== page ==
But let us not proceed in any reckless wholesale fashion. Instead let us appease them a piece at a time as we appeased the Dutch by opening the port of Nagasaki. Let us yield and graciously open Hakodate and Shimoda to the American Perry, as his superior guns will open them by force at any rate. Let us not engage in foolish acts of subterfuge as others have suggested. These are battle-hardened sailors who as Tokugawa Chikusai says, could teach us a thing or two about trickery and violence. They will not allow us on the strength of pretext to wet down their gunpowder, nor grow lax enough if we ply them with saki and manly diversions to allow us to rout them and burn their ships.
Let us take advantage of the length of time allowed us through this process of appeasement and the months required to cross and re-cross the ocean to reunify our people, to make all who are our nation realize that our people divided are vulnerable to even the weakest of predators, that our people divided have as much to fear from vultures as we do from…[continue]
"Late Tokugawa Reform And Foreign Policy" (2003, February 07) Retrieved October 21, 2016, from http://www.paperdue.com/essay/late-tokugawa-reform-and-foreign-policy-143397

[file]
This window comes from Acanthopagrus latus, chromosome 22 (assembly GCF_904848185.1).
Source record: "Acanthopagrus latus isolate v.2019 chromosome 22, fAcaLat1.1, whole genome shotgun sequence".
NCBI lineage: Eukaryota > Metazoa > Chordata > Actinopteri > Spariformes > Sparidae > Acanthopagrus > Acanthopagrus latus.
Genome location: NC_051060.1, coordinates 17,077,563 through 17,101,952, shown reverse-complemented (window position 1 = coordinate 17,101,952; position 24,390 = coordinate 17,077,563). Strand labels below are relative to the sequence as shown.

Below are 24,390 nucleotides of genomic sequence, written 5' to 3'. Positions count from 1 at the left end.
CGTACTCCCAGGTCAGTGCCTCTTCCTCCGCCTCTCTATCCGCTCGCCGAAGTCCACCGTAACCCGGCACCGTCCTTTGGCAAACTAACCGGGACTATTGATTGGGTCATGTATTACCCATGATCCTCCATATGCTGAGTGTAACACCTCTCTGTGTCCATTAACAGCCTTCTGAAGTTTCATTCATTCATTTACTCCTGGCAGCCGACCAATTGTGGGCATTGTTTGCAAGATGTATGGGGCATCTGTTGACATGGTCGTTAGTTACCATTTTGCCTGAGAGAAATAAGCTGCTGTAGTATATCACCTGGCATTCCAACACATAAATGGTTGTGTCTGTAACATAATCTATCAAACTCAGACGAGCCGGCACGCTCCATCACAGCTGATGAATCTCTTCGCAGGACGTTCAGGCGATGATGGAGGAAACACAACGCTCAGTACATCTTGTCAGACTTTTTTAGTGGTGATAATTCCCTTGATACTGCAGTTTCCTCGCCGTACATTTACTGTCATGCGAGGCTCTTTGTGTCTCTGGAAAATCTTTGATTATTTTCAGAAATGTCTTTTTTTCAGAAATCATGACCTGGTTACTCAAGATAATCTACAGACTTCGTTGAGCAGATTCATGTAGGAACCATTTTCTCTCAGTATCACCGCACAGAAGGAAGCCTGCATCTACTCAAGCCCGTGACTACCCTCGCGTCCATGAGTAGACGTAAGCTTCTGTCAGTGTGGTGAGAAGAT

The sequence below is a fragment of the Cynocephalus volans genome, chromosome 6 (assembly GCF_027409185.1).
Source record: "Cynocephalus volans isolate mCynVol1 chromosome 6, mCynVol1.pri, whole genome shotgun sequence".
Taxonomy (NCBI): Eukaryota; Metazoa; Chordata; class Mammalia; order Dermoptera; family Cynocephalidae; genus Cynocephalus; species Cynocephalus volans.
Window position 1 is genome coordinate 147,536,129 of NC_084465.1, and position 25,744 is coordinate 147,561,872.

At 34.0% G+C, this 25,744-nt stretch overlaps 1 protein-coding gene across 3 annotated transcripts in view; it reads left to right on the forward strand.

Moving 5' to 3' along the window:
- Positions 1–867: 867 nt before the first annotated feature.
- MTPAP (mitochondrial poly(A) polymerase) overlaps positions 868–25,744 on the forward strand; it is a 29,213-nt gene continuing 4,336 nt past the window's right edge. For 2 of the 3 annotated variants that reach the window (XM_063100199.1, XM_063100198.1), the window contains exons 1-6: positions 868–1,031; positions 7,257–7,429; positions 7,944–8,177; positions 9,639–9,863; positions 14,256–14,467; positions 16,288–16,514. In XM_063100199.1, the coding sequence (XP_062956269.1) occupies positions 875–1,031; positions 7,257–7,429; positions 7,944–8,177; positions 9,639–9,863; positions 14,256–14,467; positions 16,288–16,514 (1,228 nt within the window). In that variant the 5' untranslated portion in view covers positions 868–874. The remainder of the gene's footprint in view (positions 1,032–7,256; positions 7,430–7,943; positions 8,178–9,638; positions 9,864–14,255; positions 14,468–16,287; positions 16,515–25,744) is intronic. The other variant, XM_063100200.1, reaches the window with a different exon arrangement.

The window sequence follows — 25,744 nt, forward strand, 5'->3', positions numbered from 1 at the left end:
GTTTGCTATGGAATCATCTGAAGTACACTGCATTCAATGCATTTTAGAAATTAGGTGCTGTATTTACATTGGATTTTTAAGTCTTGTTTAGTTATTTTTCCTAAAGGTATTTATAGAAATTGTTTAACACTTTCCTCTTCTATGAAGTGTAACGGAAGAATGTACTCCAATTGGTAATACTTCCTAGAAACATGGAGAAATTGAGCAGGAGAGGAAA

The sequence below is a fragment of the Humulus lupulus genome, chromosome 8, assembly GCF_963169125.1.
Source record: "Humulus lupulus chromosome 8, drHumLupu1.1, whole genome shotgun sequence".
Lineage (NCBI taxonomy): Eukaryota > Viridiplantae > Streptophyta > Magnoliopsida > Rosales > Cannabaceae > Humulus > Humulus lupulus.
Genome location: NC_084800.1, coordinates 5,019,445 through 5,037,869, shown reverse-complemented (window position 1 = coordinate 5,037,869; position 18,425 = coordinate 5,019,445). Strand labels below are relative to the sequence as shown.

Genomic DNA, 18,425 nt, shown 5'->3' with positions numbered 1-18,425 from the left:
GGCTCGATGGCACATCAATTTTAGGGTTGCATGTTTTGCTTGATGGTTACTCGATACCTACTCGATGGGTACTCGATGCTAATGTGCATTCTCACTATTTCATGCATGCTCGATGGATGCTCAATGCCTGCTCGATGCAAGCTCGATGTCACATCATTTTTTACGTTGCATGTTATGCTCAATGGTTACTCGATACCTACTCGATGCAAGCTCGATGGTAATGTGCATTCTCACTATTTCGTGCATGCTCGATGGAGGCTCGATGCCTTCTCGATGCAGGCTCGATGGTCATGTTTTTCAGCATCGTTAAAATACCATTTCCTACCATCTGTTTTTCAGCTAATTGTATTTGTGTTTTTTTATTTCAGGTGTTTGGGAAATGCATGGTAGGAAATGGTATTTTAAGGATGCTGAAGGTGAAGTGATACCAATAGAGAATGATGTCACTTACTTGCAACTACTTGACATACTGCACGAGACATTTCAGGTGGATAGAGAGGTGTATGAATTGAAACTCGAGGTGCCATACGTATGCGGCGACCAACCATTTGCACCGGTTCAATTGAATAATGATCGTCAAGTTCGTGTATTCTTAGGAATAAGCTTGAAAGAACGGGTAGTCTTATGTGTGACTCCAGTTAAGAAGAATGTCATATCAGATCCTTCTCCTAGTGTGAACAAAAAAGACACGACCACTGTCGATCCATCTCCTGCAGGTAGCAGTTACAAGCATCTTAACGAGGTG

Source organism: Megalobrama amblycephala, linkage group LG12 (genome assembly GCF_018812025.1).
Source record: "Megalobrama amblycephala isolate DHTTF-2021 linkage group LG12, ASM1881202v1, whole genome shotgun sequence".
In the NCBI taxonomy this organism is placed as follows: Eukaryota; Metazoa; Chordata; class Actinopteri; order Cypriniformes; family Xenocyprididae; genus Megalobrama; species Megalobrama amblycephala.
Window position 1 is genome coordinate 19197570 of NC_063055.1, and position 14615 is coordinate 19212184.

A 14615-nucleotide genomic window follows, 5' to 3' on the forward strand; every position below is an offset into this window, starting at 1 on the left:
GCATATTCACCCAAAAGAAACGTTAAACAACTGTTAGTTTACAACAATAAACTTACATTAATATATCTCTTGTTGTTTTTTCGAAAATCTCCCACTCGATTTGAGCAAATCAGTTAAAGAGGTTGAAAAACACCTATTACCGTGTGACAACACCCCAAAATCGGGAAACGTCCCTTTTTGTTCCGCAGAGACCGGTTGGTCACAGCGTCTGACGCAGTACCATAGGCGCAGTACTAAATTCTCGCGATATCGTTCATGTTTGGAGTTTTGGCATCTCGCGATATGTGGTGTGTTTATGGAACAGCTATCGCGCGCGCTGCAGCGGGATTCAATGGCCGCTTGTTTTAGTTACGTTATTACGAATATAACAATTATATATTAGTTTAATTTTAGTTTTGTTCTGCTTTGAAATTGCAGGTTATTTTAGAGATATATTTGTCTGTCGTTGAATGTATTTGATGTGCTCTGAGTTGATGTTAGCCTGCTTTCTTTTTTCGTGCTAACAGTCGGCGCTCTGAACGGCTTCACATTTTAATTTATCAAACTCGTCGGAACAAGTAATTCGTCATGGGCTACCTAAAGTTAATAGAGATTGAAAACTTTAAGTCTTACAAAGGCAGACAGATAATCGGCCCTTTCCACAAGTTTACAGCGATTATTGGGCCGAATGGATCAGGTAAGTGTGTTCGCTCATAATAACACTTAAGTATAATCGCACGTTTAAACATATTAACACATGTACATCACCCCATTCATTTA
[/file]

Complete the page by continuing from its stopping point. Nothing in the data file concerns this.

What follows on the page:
"Late Tokugawa Reform And Foreign Policy" 07 February 2003. Web.21 October. 2016. <http://www.paperdue.com/essay/late-tokugawa-reform-and-foreign-policy-143397>
"Late Tokugawa Reform And Foreign Policy", 07 February 2003, Accessed.21 October. 2016, http://www.paperdue.com/essay/late-tokugawa-reform-and-foreign-policy-143397
Olmec Although scientists found artifacts and art objects of the Olmecs; until this century they did not know about the existence of the Olmecs. Most of the objects which were made by this community were associated with other civilizations, such as Mayan, Toltec or Chichimecan. The Olmec lived between 1600 B.C. And 1400 B.C. In South Mexico. The name of this tribe comes from an Aztec word "ollin" which means